When Lutheran leader David Benke declined an invitation to participate in an ecumenical prayer service in 1999, other participants left an empty chair at the altar to represent the loss of his perspective. Benke, a district president of the Lutheran Church-Missouri Synod, is now under fire for participating in the nationally televised memorial service, "A Prayer for America," held September 23 at Yankee Stadium. Christian, Muslim, Jewish, Sikh, and Hindu clergy participated in the service. As a result, five lcms pastors have charged Benke with syncretism, and the charge could lead to his expulsion from the denomination.
Whether Christians should be involved in interfaith services has become a more frequent and urgent question since the terror strikes on September 11. Many Christians, both ministers and laity, wish to extend hands of peace and goodwill to our Muslim neighbors. Depending on individual circumstances, the message of Benke's empty chair at the ecumenical service can also apply to an interfaith gathering: The community is poorer if it is deprived of a clear evangelical Christian witness. Whenever it is possible to maintain our distinctive witness, we should participate.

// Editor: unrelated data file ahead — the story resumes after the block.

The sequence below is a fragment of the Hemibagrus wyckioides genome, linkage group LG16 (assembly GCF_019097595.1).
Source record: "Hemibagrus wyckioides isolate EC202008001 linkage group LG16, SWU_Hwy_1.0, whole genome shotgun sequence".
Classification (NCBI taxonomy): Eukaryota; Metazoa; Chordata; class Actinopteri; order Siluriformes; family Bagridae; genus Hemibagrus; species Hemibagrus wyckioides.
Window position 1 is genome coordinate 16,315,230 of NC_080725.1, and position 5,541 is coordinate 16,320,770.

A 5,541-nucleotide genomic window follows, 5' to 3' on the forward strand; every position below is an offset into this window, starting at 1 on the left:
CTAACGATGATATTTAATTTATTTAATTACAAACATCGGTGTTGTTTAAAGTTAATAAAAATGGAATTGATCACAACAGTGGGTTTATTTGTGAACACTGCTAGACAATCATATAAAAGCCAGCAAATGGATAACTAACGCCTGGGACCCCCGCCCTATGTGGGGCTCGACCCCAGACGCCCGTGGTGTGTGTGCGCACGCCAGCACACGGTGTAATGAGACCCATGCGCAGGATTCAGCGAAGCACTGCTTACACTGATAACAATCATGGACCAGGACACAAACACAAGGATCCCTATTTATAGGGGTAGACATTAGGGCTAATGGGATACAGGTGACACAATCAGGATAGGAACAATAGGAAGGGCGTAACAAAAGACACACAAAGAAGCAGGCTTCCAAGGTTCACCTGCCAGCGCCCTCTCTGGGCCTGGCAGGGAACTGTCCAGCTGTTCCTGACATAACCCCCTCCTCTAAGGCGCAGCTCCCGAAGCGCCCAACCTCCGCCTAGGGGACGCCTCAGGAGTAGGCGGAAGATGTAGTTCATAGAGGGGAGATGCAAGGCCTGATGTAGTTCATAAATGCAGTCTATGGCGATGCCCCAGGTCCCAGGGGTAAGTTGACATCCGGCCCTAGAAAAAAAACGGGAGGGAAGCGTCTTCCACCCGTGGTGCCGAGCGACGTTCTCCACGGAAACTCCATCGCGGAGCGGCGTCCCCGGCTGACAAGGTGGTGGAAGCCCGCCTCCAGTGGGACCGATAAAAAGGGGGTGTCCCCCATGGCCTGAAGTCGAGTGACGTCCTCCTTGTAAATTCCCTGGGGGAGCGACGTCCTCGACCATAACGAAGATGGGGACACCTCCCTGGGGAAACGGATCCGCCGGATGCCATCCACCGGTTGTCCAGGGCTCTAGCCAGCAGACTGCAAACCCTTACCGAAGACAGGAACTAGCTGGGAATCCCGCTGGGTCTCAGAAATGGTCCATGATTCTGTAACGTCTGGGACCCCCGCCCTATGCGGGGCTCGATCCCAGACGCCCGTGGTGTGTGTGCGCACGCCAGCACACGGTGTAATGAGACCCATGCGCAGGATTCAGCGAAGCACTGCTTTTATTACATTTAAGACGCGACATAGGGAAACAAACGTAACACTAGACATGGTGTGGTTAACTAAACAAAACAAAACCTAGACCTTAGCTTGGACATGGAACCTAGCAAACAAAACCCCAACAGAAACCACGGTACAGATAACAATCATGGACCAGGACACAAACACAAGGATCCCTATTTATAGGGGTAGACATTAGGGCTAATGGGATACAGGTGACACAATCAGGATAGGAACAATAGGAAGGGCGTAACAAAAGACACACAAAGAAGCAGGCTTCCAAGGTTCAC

Those who oppose interfaith services argue that they are, by definition, syncretistic. Their concern is sometimes well founded. The gospel is diluted when the public gets the message that all religions are essentially the same or worship the same God. That danger depends largely on the choices of an event's organizers. How willing are they to welcome free expression of widely diverging beliefs?
A Respectful Presence
So how can evangelicals participate in interfaith services in ways that are true to our consciences? The key lies in the distinction between ...1